Middle Tennessee is a beautiful place to work, live and play. Residents care deeply about this lovely area and want to keep it safe, healthy and free of pollution. But could you be polluting the water inadvertently? Let’s take a look at one area – stormwater – that’s often overlooked in the fight against pollution. (Good news: it can be easily managed!)
What is Stormwater?
When precipitation falls – rain, snow, or water used outside – some of it soaks into the ground. What doesn’t soak in runs off. This is known as stormwater runoff. Impervious surfaces such as roofs, pavement, parking lots, streets and buildings cause the runoff to flow down storm drains.
Stormwater runoff is untreated. It flows directly back into bodies of water including rivers, ponds and waterways. Unlike sewage, stormwater does not go through a water treatment plant.
There are lots of pollutants that impact our stormwater that most people probably don’t even consider.
- The car you washed in the driveway? All that soap, salt, grit and grime washes down and straight into the waterways.
- The chemicals you treat your lawn with to green up the grass or control pests? Yep, one heavy rain and the artificial stuff is now in the stormwater.
- The bucket of dirty water from when you mopped the kitchen? Down the storm drain.
- Automotive fluids leaking? They’re running into the waterway, too.
- Pet waste. Pick it up and dispose of it in the trash properly. Because… gross.
So, what can you do to keep the water clean and clear? There are lots of great ideas, many of which are simple, inexpensive and even beautifying.
- Landscape. When you landscape, try using local or regional plants that will thrive in the soil and efficiently use the water.
- Mulch. Using mulch, compost and other natural products can nourish the soil, retain water, prevent evaporation, prevent erosion and reduce weeds.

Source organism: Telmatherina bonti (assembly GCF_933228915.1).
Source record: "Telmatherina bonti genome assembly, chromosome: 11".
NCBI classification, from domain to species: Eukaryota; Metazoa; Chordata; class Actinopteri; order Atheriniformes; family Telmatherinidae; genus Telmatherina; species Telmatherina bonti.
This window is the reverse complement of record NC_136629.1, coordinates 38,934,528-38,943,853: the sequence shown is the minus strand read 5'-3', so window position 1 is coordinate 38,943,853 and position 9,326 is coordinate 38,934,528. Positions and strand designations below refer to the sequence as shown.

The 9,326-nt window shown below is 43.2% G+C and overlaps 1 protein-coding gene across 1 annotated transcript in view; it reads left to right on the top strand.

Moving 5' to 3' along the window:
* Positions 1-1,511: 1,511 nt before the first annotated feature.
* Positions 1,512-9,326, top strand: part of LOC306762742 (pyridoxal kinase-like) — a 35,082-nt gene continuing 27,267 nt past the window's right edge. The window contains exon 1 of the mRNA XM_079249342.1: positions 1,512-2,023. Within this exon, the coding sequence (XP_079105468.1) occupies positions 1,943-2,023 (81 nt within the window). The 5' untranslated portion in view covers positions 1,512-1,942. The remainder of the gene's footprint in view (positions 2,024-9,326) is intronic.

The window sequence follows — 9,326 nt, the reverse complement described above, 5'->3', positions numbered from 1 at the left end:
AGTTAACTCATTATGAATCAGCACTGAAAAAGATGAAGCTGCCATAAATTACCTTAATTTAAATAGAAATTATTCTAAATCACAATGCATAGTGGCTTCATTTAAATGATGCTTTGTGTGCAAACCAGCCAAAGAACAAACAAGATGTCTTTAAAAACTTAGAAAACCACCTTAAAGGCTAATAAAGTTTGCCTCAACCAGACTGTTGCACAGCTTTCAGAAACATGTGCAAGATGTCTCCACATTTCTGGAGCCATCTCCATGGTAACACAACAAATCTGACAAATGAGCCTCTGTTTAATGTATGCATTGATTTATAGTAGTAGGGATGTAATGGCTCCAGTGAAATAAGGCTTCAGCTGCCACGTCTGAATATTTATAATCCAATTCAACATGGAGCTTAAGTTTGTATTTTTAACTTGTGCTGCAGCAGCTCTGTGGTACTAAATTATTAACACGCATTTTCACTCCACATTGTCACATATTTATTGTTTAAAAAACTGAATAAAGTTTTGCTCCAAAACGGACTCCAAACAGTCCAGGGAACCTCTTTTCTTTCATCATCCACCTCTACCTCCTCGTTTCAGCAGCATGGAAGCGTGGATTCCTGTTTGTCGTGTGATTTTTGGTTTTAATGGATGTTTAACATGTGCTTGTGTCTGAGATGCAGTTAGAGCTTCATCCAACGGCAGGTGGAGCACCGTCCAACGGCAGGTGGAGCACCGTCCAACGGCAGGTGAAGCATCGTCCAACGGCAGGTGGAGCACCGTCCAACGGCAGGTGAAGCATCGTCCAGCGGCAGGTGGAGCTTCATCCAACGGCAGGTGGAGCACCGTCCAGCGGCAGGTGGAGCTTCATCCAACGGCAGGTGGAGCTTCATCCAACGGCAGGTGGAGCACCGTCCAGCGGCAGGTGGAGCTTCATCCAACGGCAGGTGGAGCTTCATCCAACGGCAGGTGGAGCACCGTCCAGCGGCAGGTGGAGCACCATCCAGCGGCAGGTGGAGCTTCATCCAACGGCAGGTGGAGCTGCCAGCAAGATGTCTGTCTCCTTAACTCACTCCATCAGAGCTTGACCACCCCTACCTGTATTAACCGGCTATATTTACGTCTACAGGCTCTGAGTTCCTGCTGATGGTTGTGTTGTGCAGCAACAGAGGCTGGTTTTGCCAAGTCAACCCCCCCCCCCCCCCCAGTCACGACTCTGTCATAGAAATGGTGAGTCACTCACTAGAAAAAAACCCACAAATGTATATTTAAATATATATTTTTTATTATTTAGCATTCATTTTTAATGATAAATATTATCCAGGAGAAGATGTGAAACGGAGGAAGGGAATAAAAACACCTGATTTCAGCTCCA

- Proper disposal. Properly disposing trash, especially hazardous materials, prevents pollution. This includes some surprising items that merit special handling in disposing.
- Use pervious pavements. Permeable paths, like stepping stones or brick, on your walkway or a gravel driveway permits water to penetrate the soil, unlike concrete or asphalt.
- Build a rain garden. A rain garden is a hole, basin, or low area populated with native plants and grass. Using native species and specially blended soil is a natural and beautiful way to slow and filter stormwater, reducing runoff.
- Environmentally conscious cleaning. When you are cleaning something outside, it runs into the storm drain. And if you’re cleaning your outdoor trash can, all the muck goes, too.
Want to help prevent stormwater pollution? Utilize Envirobinz Trash Bin Cleaning Services. The specially designed process uses heated water and high-pressure spray to sanitize without any chemicals. In addition to using much less water than your garden hose, the debris and dirty water is collected in a holding tank for proper disposal.
The best part is that you didn’t have to do it! Call 615-368-3999 for a quote and to establish curb-side outdoor trash bin cleaning. Or, sign up online.